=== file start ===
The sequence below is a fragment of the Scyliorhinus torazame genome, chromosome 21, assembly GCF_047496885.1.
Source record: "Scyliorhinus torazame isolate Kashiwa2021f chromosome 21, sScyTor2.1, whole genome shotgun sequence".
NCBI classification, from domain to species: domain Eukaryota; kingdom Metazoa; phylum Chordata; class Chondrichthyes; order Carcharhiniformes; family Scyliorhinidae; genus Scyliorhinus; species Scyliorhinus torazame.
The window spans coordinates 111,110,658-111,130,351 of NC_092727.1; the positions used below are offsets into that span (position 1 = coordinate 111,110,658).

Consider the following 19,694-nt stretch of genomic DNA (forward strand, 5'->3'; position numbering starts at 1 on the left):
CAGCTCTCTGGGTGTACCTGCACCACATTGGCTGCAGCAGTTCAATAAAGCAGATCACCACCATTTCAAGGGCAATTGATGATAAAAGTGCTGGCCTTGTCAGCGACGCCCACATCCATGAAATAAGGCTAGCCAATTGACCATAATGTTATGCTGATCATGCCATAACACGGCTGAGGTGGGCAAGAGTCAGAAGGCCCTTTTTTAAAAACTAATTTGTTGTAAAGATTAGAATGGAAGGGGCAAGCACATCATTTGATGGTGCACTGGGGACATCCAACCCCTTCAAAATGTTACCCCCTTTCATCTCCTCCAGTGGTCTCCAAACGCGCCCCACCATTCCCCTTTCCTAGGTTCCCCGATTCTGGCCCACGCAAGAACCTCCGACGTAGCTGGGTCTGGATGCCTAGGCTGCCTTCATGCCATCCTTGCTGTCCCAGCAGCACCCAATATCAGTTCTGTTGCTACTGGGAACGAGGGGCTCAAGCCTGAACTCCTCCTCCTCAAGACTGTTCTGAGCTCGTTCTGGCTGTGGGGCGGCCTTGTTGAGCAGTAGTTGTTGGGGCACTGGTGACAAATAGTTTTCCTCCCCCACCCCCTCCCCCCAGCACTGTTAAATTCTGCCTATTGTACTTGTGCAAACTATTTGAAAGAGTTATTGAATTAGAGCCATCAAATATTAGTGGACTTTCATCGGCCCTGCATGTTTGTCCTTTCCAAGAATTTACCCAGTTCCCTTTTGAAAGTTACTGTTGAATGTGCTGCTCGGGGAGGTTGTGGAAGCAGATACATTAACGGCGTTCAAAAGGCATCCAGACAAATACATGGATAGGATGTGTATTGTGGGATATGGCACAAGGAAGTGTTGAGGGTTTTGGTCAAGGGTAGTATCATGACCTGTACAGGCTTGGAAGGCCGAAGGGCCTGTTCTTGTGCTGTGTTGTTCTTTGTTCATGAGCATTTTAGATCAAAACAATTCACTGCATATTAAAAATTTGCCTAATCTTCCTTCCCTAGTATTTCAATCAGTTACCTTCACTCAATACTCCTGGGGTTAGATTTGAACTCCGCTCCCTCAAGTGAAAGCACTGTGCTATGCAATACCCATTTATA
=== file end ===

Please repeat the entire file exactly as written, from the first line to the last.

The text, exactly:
The sequence below is a fragment of the Scyliorhinus torazame genome, chromosome 21, assembly GCF_047496885.1.
Source record: "Scyliorhinus torazame isolate Kashiwa2021f chromosome 21, sScyTor2.1, whole genome shotgun sequence".
NCBI classification, from domain to species: domain Eukaryota; kingdom Metazoa; phylum Chordata; class Chondrichthyes; order Carcharhiniformes; family Scyliorhinidae; genus Scyliorhinus; species Scyliorhinus torazame.
The window spans coordinates 111,110,658-111,130,351 of NC_092727.1; the positions used below are offsets into that span (position 1 = coordinate 111,110,658).

Consider the following 19,694-nt stretch of genomic DNA (forward strand, 5'->3'; position numbering starts at 1 on the left):
CAGCTCTCTGGGTGTACCTGCACCACATTGGCTGCAGCAGTTCAATAAAGCAGATCACCACCATTTCAAGGGCAATTGATGATAAAAGTGCTGGCCTTGTCAGCGACGCCCACATCCATGAAATAAGGCTAGCCAATTGACCATAATGTTATGCTGATCATGCCATAACACGGCTGAGGTGGGCAAGAGTCAGAAGGCCCTTTTTTAAAAACTAATTTGTTGTAAAGATTAGAATGGAAGGGGCAAGCACATCATTTGATGGTGCACTGGGGACATCCAACCCCTTCAAAATGTTACCCCCTTTCATCTCCTCCAGTGGTCTCCAAACGCGCCCCACCATTCCCCTTTCCTAGGTTCCCCGATTCTGGCCCACGCAAGAACCTCCGACGTAGCTGGGTCTGGATGCCTAGGCTGCCTTCATGCCATCCTTGCTGTCCCAGCAGCACCCAATATCAGTTCTGTTGCTACTGGGAACGAGGGGCTCAAGCCTGAACTCCTCCTCCTCAAGACTGTTCTGAGCTCGTTCTGGCTGTGGGGCGGCCTTGTTGAGCAGTAGTTGTTGGGGCACTGGTGACAAATAGTTTTCCTCCCCCACCCCCTCCCCCCAGCACTGTTAAATTCTGCCTATTGTACTTGTGCAAACTATTTGAAAGAGTTATTGAATTAGAGCCATCAAATATTAGTGGACTTTCATCGGCCCTGCATGTTTGTCCTTTCCAAGAATTTACCCAGTTCCCTTTTGAAAGTTACTGTTGAATGTGCTGCTCGGGGAGGTTGTGGAAGCAGATACATTAACGGCGTTCAAAAGGCATCCAGACAAATACATGGATAGGATGTGTATTGTGGGATATGGCACAAGGAAGTGTTGAGGGTTTTGGTCAAGGGTAGTATCATGACCTGTACAGGCTTGGAAGGCCGAAGGGCCTGTTCTTGTGCTGTGTTGTTCTTTGTTCATGAGCATTTTAGATCAAAACAATTCACTGCATATTAAAAATTTGCCTAATCTTCCTTCCCTAGTATTTCAATCAGTTACCTTCACTCAATACTCCTGGGGTTAGATTTGAACTCCGCTCCCTCAAGTGAAAGCACTGTGCTATGCAATACCCATTTATA